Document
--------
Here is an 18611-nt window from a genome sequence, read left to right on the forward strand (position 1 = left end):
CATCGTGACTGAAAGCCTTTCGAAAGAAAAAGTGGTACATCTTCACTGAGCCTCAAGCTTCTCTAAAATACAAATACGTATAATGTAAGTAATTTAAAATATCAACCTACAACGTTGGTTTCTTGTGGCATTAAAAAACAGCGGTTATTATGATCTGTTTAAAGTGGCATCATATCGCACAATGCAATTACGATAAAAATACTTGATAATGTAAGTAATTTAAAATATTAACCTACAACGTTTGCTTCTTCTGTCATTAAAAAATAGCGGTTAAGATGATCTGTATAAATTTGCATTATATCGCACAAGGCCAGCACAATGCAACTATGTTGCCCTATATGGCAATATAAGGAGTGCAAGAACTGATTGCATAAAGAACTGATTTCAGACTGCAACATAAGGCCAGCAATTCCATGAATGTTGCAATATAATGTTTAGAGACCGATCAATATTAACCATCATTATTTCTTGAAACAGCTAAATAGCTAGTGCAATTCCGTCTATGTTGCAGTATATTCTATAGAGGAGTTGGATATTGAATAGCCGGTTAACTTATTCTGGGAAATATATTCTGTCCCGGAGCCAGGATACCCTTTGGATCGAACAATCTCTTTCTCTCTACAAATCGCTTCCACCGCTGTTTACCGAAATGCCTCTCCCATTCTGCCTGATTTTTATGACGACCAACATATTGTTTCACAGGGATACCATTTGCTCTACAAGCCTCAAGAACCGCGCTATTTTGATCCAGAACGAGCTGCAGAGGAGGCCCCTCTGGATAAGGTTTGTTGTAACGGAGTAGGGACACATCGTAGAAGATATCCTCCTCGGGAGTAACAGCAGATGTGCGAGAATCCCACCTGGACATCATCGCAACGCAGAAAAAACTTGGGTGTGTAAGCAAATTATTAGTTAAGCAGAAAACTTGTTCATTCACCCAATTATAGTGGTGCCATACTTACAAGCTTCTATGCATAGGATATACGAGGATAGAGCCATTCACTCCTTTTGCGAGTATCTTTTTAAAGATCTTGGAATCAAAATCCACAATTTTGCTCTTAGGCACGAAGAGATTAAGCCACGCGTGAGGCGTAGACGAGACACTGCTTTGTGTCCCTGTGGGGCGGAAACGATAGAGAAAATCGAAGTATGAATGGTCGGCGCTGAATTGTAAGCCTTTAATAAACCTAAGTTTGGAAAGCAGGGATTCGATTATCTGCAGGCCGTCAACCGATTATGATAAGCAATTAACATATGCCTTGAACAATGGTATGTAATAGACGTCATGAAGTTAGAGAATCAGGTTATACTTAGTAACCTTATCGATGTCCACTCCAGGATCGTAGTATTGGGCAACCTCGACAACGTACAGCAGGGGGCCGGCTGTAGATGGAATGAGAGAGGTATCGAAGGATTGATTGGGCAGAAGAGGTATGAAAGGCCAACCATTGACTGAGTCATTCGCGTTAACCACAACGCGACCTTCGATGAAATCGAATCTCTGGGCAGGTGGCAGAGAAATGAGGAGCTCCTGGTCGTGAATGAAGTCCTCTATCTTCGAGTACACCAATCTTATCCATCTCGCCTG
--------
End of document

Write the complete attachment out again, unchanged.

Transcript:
Here is an 18611-nt window from a genome sequence, read left to right on the forward strand (position 1 = left end):
CATCGTGACTGAAAGCCTTTCGAAAGAAAAAGTGGTACATCTTCACTGAGCCTCAAGCTTCTCTAAAATACAAATACGTATAATGTAAGTAATTTAAAATATCAACCTACAACGTTGGTTTCTTGTGGCATTAAAAAACAGCGGTTATTATGATCTGTTTAAAGTGGCATCATATCGCACAATGCAATTACGATAAAAATACTTGATAATGTAAGTAATTTAAAATATTAACCTACAACGTTTGCTTCTTCTGTCATTAAAAAATAGCGGTTAAGATGATCTGTATAAATTTGCATTATATCGCACAAGGCCAGCACAATGCAACTATGTTGCCCTATATGGCAATATAAGGAGTGCAAGAACTGATTGCATAAAGAACTGATTTCAGACTGCAACATAAGGCCAGCAATTCCATGAATGTTGCAATATAATGTTTAGAGACCGATCAATATTAACCATCATTATTTCTTGAAACAGCTAAATAGCTAGTGCAATTCCGTCTATGTTGCAGTATATTCTATAGAGGAGTTGGATATTGAATAGCCGGTTAACTTATTCTGGGAAATATATTCTGTCCCGGAGCCAGGATACCCTTTGGATCGAACAATCTCTTTCTCTCTACAAATCGCTTCCACCGCTGTTTACCGAAATGCCTCTCCCATTCTGCCTGATTTTTATGACGACCAACATATTGTTTCACAGGGATACCATTTGCTCTACAAGCCTCAAGAACCGCGCTATTTTGATCCAGAACGAGCTGCAGAGGAGGCCCCTCTGGATAAGGTTTGTTGTAACGGAGTAGGGACACATCGTAGAAGATATCCTCCTCGGGAGTAACAGCAGATGTGCGAGAATCCCACCTGGACATCATCGCAACGCAGAAAAAACTTGGGTGTGTAAGCAAATTATTAGTTAAGCAGAAAACTTGTTCATTCACCCAATTATAGTGGTGCCATACTTACAAGCTTCTATGCATAGGATATACGAGGATAGAGCCATTCACTCCTTTTGCGAGTATCTTTTTAAAGATCTTGGAATCAAAATCCACAATTTTGCTCTTAGGCACGAAGAGATTAAGCCACGCGTGAGGCGTAGACGAGACACTGCTTTGTGTCCCTGTGGGGCGGAAACGATAGAGAAAATCGAAGTATGAATGGTCGGCGCTGAATTGTAAGCCTTTAATAAACCTAAGTTTGGAAAGCAGGGATTCGATTATCTGCAGGCCGTCAACCGATTATGATAAGCAATTAACATATGCCTTGAACAATGGTATGTAATAGACGTCATGAAGTTAGAGAATCAGGTTATACTTAGTAACCTTATCGATGTCCACTCCAGGATCGTAGTATTGGGCAACCTCGACAACGTACAGCAGGGGGCCGGCTGTAGATGGAATGAGAGAGGTATCGAAGGATTGATTGGGCAGAAGAGGTATGAAAGGCCAACCATTGACTGAGTCATTCGCGTTAACCACAACGCGACCTTCGATGAAATCGAATCTCTGGGCAGGTGGCAGAGAAATGAGGAGCTCCTGGTCGTGAATGAAGTCCTCTATCTTCGAGTACACCAATCTTATCCATCTCGCCTG